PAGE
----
“Big fleas have little fleas upon their backs to bite them,” the old saw says. That may not be true, but some lice can latch on to flies to ride from one species of bird to another, a new study shows. The results explain why some parasites evolve in concert with their hosts, whereas those that can get around more easily evolve more independently.
Pigeons and doves are plagued by two types of lice. Body lice live on the abdomens of the birds, where they feast on downy, insulating feathers. Wing lice dine on the same fluffy feathers but spend most of their time on the wings or tail, where they hide in between barbs on the birds’ large flight feathers. Most species of body lice infest only one species of bird host, whereas each wing lice species generally infests several species of bird. Body lice’s fidelity to their hosts reveals itself in the way the bugs and birds have evolved: Genetic tests show that the evolutionary trees of body lice and their bird hosts often branch at similar positions, implying the two animals’ close relationship influenced when they split into different species. In contrast, the evolutionary trees of wing lice and their hosts poorly match.
But why are body lice so faithful to one species and wing lice so promiscuous? It’s not that the former can’t play the field. Previous work has shown that body and wing lice thrive equally well when scientists placed them on novel host species.
Christopher Harbison and Dale Clayton, evolutionary biologists at the University of Utah in Salt Lake City, wondered whether another bug, the parasitic hippoboscid fly, could explain how body lice get around more. Scientists had known for decades that wing lice occasionally attach themselves to the hippoboscid fly, an insect that sips blood from many different species of birds. Tests have also shown that wing lice can cling to the flies much better than their body lice counterparts. The body lice’s short legs make them poorly adapted to riding the flies, whereas wing lice sport long legs that allow for a good, strong grip, Harbison says. Researchers hypothesized that maybe wing lice more regularly swap host species because they are more adept hitchhikers.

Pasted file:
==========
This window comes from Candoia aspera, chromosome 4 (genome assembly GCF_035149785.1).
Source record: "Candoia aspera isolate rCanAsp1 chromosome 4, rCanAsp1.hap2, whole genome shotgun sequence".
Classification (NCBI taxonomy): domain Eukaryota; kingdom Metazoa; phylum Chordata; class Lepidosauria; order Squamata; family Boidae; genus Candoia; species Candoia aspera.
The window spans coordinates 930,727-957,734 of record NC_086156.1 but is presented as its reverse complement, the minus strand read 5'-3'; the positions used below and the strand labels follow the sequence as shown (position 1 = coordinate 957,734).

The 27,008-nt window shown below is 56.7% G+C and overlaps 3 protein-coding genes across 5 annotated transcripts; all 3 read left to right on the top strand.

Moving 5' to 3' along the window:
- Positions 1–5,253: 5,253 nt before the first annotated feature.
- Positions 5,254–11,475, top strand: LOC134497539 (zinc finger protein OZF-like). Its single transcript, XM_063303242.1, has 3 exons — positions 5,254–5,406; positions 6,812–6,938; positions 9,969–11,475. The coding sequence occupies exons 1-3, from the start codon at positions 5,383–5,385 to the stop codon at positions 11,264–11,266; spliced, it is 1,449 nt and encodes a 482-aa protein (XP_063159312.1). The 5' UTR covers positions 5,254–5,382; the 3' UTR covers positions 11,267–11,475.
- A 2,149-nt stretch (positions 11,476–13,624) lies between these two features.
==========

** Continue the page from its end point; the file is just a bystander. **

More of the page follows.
To test this, Harbison and Clayton placed pigeons infested with body and wing lice in sheds together with lice-free pigeons and doves. Plexiglas panels prevented the birds from making physical contact, but one of the sheds also housed flies that could move freely between birds. Every 2 weeks the researchers examined the birds for the sesame-seed-sized lice. The experiments were run over the course of 3 years. “Counting over 50,000 lice took a while,” says Harbison, who is now at Siena College in Loudonville, New York. But the effort bore fruit. In the presence of flies, wing lice travel between host species, whereas body lice do not, the researchers report online today in the Proceedings of the National Academy of Sciences.
“This work raises the bar” for using present-day species interactions to convincingly explain evolutionary patterns that emerged millions of years in the past, says Craig Benkman, a biologist at the University of Wyoming in Laramie. The team used simple, clever experiments to complete the difficult task of linking current processes to evolutionary change, agrees Noah Whiteman, an evolutionary biologist at the University of Arizona in Tucson: “It’s what evolutionary ecologists try to do but rarely accomplish.”